Airline miles, discounts, and cash back—credit card rewards can make opening a new card tempting. In a Q&A with WalletHub, Associate Professor of Marketing Min Zhao shared insights into how credit card owners can take full advantage of rewards and avoid common mistakes.
In his capacity as a sports lawyer, Warren K. Zola, the executive director of the Boston College Chief Executives Club and a part-time Carroll School faculty member, spoke to the Irish Examiner in regard to recent lawsuits against the NFL about concussions and brain injury, and their implications for pro rugby players.
For the second year in a row, two of the top awards in academic finance went to Carroll School faculty. Assistant Professor of Finance Simcha Barkai’s paper “Declining Labor and Capital Shares” took the number-one spot among three papers that received the American Finance Association’s coveted Dimensional Fund Advisors Prize. Barkai’s paper was selected from all articles in non-corporate finance published in the Association’s Journal of Finance in 2020. Assistant Professor of Finance Rawley Heimer’s co-authored paper “YOLO: Mortality Beliefs and Household Finance Puzzles” was chosen as one of two “Distinguished Papers” in the same category for 2020. According to Heimer’s study, young people undersave by 26 percent because they overestimate the likelihood of dying from a rare event like a car crash, while older people, expecting to live longer than actuarial data suggests, resist dipping into their savings.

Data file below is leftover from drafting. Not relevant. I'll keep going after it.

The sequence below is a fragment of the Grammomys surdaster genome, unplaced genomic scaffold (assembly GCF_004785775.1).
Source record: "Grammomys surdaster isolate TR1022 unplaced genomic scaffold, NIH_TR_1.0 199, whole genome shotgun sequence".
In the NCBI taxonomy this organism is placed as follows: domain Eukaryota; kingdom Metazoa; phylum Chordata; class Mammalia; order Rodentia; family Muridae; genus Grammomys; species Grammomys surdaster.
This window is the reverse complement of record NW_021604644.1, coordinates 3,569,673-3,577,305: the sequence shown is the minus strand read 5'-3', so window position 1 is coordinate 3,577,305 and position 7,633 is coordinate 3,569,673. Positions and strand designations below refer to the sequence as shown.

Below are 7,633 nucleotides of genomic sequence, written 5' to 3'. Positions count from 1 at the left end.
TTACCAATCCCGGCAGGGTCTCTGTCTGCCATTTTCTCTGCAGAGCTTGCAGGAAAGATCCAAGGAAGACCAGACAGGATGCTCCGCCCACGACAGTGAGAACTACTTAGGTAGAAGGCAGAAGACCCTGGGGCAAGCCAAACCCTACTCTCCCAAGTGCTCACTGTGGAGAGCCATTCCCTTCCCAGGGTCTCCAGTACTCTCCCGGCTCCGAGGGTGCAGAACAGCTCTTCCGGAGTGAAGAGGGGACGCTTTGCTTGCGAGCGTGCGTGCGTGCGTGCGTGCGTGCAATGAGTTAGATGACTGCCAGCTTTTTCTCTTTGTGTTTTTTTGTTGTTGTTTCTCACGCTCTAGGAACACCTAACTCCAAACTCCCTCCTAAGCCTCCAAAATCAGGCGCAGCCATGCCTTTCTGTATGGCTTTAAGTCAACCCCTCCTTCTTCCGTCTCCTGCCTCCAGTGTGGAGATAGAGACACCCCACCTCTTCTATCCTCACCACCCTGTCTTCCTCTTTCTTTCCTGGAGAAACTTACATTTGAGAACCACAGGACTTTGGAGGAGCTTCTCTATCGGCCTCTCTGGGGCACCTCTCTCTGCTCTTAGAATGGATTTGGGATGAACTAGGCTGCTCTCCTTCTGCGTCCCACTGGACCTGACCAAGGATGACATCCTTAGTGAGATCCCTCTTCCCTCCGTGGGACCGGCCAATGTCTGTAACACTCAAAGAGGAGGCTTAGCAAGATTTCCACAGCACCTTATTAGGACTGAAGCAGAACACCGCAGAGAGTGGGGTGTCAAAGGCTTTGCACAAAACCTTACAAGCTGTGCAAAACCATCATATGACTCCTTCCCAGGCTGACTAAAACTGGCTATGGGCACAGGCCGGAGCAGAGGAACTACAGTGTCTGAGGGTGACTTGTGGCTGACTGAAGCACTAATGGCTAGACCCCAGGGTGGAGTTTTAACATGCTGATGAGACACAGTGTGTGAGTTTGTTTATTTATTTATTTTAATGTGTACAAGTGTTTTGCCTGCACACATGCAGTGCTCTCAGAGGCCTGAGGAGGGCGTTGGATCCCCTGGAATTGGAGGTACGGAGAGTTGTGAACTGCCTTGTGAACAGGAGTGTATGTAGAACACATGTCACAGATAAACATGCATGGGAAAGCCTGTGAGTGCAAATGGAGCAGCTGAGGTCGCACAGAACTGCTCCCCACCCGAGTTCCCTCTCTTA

Associate Professor of Accounting Mary Ellen Carter and two co-investigators received a $14,500 grant from the Institute of Management Accountants (IMA) through its IMA Research Foundation 2020 Special COVID-19 Call for Research Proposals. Their proposed project, “COVID-19 Motivated Changes to Executive Compensation and Incentives,” was one of seven winners chosen from 36 proposals from around the world.
Curtis Chan, assistant professor of management and organization, was chosen from among nearly 900 nominations as one of Poets & Quants’ Top 50 Undergraduate Professors of 2020. A profile on the news outlet’s website highlighted his rapport with students and his unconventional path to teaching. This award comes on the heels of Chan’s recognition by the Carroll School as a “Teaching Star.” Chan was also appointed to the editorial review boards of two top-tier management journals, Organization Science and the Academy of Management Review.